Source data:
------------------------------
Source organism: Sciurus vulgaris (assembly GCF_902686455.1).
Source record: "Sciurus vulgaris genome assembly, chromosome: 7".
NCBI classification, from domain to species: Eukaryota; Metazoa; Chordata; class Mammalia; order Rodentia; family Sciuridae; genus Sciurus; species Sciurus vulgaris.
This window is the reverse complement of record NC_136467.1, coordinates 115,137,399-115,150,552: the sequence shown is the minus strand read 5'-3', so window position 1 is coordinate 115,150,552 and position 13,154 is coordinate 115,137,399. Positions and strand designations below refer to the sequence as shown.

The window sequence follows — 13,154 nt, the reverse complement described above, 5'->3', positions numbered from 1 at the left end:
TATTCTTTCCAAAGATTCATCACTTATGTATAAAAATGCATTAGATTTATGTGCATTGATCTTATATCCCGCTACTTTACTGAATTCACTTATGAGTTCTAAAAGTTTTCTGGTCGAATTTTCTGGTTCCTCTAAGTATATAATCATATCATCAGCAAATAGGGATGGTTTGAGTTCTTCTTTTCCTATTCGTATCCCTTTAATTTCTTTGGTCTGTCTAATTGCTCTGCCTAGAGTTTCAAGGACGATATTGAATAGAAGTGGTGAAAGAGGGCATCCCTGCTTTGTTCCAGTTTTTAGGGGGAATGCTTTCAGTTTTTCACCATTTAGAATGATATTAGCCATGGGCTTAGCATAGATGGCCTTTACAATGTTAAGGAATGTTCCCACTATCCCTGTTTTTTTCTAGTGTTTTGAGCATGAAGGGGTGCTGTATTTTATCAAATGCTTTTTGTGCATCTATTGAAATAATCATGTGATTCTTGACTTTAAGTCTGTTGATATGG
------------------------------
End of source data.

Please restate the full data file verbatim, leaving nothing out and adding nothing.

Source organism: Sciurus vulgaris (assembly GCF_902686455.1).
Source record: "Sciurus vulgaris genome assembly, chromosome: 7".
NCBI classification, from domain to species: Eukaryota; Metazoa; Chordata; class Mammalia; order Rodentia; family Sciuridae; genus Sciurus; species Sciurus vulgaris.
This window is the reverse complement of record NC_136467.1, coordinates 115,137,399-115,150,552: the sequence shown is the minus strand read 5'-3', so window position 1 is coordinate 115,150,552 and position 13,154 is coordinate 115,137,399. Positions and strand designations below refer to the sequence as shown.

The window sequence follows — 13,154 nt, the reverse complement described above, 5'->3', positions numbered from 1 at the left end:
TATTCTTTCCAAAGATTCATCACTTATGTATAAAAATGCATTAGATTTATGTGCATTGATCTTATATCCCGCTACTTTACTGAATTCACTTATGAGTTCTAAAAGTTTTCTGGTCGAATTTTCTGGTTCCTCTAAGTATATAATCATATCATCAGCAAATAGGGATGGTTTGAGTTCTTCTTTTCCTATTCGTATCCCTTTAATTTCTTTGGTCTGTCTAATTGCTCTGCCTAGAGTTTCAAGGACGATATTGAATAGAAGTGGTGAAAGAGGGCATCCCTGCTTTGTTCCAGTTTTTAGGGGGAATGCTTTCAGTTTTTCACCATTTAGAATGATATTAGCCATGGGCTTAGCATAGATGGCCTTTACAATGTTAAGGAATGTTCCCACTATCCCTGTTTTTTTCTAGTGTTTTGAGCATGAAGGGGTGCTGTATTTTATCAAATGCTTTTTGTGCATCTATTGAAATAATCATGTGATTCTTGACTTTAAGTCTGTTGATATGG